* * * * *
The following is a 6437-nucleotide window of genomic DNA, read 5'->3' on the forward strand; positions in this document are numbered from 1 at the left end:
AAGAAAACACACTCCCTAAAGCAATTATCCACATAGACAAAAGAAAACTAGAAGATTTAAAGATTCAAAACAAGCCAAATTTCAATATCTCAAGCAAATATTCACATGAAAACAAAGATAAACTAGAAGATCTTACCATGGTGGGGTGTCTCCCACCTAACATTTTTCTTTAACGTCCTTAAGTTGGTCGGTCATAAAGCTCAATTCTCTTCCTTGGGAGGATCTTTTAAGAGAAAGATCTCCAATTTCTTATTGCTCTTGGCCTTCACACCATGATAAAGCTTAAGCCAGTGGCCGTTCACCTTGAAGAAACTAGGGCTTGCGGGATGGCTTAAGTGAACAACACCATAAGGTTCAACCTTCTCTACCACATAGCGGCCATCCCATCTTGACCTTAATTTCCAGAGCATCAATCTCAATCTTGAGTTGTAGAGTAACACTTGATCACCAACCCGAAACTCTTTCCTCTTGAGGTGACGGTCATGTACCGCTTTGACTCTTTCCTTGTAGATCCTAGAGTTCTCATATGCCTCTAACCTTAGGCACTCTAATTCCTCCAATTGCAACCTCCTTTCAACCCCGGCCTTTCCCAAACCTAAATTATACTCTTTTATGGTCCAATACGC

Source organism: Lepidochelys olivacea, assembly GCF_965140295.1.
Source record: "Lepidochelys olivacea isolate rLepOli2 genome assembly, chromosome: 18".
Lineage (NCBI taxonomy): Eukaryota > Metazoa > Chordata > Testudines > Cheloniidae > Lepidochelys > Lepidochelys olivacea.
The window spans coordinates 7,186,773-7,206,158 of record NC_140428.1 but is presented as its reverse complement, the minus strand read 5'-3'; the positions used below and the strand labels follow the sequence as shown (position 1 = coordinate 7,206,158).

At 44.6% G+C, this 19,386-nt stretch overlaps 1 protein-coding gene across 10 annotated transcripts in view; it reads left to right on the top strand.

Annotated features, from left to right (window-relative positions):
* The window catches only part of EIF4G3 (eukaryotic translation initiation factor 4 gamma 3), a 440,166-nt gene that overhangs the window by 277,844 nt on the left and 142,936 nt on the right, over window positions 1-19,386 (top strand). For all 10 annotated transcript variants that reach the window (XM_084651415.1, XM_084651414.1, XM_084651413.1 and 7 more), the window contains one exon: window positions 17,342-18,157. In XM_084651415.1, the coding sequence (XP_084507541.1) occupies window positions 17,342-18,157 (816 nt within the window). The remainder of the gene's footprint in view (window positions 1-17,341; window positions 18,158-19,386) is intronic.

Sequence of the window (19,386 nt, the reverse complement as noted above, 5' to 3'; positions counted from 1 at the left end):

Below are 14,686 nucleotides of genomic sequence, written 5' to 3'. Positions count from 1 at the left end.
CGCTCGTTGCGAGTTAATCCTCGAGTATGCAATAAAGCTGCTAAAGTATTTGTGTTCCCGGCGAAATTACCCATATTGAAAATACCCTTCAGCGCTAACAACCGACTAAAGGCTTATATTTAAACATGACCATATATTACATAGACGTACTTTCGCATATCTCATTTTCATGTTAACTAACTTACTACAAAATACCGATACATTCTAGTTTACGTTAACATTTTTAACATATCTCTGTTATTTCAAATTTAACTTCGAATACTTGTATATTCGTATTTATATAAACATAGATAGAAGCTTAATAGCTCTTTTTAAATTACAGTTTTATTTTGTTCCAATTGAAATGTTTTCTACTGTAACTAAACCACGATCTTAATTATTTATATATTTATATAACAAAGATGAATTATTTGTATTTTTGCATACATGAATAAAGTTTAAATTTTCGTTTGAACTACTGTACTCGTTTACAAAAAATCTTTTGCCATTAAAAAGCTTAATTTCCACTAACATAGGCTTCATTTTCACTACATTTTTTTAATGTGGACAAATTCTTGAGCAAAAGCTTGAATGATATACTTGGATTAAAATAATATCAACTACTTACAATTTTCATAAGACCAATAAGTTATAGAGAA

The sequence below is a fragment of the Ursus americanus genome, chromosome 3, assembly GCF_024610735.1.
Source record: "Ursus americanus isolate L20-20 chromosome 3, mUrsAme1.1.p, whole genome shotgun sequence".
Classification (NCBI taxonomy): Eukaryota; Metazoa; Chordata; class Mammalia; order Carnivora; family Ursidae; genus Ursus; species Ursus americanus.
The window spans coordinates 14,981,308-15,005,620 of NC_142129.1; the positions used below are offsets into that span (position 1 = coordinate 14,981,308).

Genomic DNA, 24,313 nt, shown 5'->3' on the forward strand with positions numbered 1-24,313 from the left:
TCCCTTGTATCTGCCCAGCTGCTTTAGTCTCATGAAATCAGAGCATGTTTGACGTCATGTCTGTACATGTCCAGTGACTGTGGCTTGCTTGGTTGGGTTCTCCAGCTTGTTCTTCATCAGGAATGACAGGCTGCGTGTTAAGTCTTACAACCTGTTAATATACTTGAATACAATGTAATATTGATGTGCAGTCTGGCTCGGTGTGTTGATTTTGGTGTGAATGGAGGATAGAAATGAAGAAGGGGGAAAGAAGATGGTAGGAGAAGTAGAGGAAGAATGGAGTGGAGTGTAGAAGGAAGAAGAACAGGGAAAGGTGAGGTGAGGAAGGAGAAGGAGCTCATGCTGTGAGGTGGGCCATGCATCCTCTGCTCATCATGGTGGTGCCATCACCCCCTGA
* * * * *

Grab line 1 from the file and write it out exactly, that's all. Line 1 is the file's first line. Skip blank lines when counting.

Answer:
The following is a 6437-nucleotide window of genomic DNA, read 5'->3' on the forward strand; positions in this document are numbered from 1 at the left end: